In Ellery Queen’s The King is Dead, Queen and his father Inspector Richard Queen are summoned to Bendigo island, the private property of wealthy and enigmatic munitions tycoon King Bendigo. With Bendigo live his wife Karla, his brother and assistant Abel and his other brother Judah. Bendigo has called in the Queens because he’s been receiving anonymous threats and wants the Queens to investigate. One night while the Queens are on the island, Bendigo is in his hermetically-sealed private office when he’s shot. It seems to be an impossible crime, since the Queens can find no gun in the office; in fact, it’s soon proven that the gun used to shoot Bendigo was never in the office at all. To make matters more complicated, the prime suspect in the crime is Bendigo’s brother Judah who’d threatened his life. The only problem is, Judah Bendigo was with Ellery Queen at the time of the shooting, and could not have committed the crime. The Queens look into the crime and soon find that it has its roots in Bendigo’s hometown of Wrightsville. So Ellery Queen travels to Wrightsville to discover what he can about Bendigo’s past. It turns out that Bendigo’s shooting has everything to do with hero-worship.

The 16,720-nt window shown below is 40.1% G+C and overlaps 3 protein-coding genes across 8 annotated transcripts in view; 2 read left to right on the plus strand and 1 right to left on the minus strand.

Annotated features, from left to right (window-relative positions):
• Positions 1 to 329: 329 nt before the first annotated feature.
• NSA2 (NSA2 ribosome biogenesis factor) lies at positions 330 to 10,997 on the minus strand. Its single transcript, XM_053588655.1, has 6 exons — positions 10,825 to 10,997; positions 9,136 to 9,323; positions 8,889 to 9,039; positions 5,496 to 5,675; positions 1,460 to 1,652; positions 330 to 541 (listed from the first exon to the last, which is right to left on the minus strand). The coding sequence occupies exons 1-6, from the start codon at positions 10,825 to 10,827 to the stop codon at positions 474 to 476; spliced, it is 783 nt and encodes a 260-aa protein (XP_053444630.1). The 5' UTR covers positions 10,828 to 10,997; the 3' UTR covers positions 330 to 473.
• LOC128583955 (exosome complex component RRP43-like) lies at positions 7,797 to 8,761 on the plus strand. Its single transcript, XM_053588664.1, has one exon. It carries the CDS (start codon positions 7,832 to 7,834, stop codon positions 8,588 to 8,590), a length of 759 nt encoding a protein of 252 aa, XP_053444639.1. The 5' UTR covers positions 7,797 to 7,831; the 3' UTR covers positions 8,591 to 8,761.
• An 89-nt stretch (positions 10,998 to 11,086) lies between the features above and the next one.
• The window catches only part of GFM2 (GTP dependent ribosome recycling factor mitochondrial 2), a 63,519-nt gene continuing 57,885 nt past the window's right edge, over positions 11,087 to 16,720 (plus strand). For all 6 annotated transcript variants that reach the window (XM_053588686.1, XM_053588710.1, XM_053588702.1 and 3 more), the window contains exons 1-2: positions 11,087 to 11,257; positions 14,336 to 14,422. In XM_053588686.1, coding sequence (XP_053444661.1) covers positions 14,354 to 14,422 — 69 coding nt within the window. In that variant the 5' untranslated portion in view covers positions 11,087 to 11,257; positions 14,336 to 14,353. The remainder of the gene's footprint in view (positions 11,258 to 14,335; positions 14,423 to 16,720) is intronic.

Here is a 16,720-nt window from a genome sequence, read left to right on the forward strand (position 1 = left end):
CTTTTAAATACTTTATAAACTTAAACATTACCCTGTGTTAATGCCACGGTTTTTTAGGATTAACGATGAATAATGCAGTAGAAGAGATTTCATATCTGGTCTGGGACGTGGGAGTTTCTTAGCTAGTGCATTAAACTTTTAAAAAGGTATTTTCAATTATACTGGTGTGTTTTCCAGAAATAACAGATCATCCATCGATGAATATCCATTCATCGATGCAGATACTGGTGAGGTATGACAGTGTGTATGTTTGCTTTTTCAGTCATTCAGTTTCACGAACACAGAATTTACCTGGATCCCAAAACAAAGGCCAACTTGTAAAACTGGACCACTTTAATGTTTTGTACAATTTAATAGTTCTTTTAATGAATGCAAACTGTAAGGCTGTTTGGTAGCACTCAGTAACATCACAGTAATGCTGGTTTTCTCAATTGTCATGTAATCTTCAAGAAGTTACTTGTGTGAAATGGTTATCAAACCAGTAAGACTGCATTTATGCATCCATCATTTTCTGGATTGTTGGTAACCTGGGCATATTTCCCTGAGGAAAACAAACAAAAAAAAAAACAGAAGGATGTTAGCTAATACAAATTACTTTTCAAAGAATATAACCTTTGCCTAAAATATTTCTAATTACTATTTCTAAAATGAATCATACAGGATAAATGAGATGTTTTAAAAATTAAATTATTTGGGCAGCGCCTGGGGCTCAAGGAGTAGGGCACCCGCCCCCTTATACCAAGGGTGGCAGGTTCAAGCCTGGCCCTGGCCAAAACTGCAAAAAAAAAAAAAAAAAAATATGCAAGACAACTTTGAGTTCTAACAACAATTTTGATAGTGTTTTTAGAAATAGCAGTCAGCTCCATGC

Deborah Crombie’s In a Dark House also features a crime caused by hero-worship. In that novel, Superintendent Duncan Kincaid is called to the scene of a warehouse fire in London’s Southwark area. The body of an unidentified woman has been found in the remains of the fire, and Kincaid and his team begin to investigate both the fire and the death. With help from his lover and former partner Gemma James, Kincaid discovers that the body could be one of four women who’ve gone missing, and they slowly narrow down the list. As they’re doing this, another fire breaks out. It soon is clear that as well as pursue the murder investigation, the team’s got to find a serial arsonist. As the various threads of this plot come together, we find out that the fires are rooted, odd as it may seem, in a kind of hero-worship.